Study finds a lack of formal diagnoses of elder abuse by emergency room providers.
Elder abuse affects approximately 1 in 10 older individuals in the United States. Despite this, a new analysis estimated that 1 in every 7700 visits results in emergency providers making a formal diagnosis of elder abuse.
Researchers used a nationally-representative dataset for the study published in theJournal of the American Geriatrics Society.
“These findings indicate that the vast majority of victims or federal abuse pass through the emergency department without the problem being identified,” said senior study author Timothy Platts-Mills, MD. “Emergency physicians strive to make sure that for each patients who comes through the door, all serious and life-threatening conditions are identified and addressed. For elder abuse, EDs across the country are falling short.”
In fact, more than 23 million annual emergency department visits by older adults give medical professionals the opportunity to diagnose cases of abuse. The study authors acknowledged that identifying elder abuse can be a challenge, since withold agecomes an array of issues, such as poor mobility and strength.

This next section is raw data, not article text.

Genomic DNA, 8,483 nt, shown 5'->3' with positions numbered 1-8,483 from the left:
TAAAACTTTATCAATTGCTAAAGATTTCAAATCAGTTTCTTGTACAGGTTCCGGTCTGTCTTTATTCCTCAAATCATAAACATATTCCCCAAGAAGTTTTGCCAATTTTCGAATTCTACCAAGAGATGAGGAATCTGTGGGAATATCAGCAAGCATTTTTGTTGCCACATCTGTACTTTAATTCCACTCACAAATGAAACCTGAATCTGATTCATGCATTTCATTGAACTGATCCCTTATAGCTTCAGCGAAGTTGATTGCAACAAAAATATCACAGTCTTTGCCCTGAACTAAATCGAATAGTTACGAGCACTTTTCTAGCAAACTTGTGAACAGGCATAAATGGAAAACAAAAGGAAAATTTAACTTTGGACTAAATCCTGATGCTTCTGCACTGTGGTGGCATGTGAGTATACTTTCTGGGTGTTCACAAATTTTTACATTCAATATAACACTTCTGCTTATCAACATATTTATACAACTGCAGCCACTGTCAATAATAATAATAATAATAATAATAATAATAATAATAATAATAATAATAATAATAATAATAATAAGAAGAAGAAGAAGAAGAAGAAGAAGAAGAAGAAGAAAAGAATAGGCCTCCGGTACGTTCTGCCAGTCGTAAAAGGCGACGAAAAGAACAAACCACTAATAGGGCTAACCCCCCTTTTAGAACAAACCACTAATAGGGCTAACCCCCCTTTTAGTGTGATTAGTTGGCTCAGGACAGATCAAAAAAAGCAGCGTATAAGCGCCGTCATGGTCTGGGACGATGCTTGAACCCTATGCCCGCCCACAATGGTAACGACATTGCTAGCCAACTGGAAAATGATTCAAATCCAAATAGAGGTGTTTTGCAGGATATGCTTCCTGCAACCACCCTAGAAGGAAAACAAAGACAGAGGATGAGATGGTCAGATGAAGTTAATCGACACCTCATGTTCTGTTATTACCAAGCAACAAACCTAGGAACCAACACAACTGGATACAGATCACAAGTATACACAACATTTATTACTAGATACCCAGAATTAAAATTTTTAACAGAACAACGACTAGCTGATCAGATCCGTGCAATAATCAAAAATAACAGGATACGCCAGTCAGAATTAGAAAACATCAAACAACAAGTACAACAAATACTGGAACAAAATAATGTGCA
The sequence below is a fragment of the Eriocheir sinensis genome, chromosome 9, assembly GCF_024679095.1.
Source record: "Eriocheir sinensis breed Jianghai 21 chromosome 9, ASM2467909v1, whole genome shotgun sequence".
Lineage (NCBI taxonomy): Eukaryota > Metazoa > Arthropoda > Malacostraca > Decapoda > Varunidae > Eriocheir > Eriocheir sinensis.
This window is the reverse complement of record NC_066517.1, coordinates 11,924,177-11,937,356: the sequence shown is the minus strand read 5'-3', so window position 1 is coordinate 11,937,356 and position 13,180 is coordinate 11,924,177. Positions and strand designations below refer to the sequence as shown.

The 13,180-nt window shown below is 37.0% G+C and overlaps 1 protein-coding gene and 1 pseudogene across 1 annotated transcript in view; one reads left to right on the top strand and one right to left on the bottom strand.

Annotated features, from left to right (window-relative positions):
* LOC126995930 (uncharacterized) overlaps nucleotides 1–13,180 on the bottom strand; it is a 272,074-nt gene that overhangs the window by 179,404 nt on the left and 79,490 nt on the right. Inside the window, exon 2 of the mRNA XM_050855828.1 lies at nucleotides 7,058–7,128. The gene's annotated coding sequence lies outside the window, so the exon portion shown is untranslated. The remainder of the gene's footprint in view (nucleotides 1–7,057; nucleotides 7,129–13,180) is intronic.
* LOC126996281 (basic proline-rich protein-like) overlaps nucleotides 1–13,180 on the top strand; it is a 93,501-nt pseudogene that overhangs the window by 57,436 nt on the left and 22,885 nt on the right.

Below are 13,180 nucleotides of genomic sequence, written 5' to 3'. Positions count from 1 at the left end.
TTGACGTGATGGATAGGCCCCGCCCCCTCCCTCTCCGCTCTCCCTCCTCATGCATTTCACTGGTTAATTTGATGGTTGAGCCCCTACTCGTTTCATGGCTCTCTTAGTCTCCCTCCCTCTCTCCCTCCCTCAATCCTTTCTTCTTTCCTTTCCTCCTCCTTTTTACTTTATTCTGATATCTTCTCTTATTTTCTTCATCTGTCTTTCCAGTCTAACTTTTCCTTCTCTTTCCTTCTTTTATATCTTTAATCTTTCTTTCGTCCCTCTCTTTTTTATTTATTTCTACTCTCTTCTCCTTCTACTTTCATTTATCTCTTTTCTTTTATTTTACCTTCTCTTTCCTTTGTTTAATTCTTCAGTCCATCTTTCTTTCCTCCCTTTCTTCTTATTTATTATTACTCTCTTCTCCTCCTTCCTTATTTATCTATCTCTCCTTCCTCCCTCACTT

“It can be very difficult distinguishing whether a bruise is from a fall or physical abuse, or whether poor hygiene is a result of a patient asking to be left alone or the result of overt neglect on the part of a care provider,” Platts-Mills said. “But those difficulties don’t change the reality that elder abuse is common, takes a tremendous toll on its victims, and is frequently missed.”
The current practice in emergency departments to identify elder abuse is to ask one question about the safety at home at that time. Now, the study authors hope that they can develop this practice by developing and validating a screening tool that will use several questions to inquire about different aspects of elder abuse, including mental abuse and neglect. Furthermore, it will include a physical exam for patients who have significant cognitive impairment.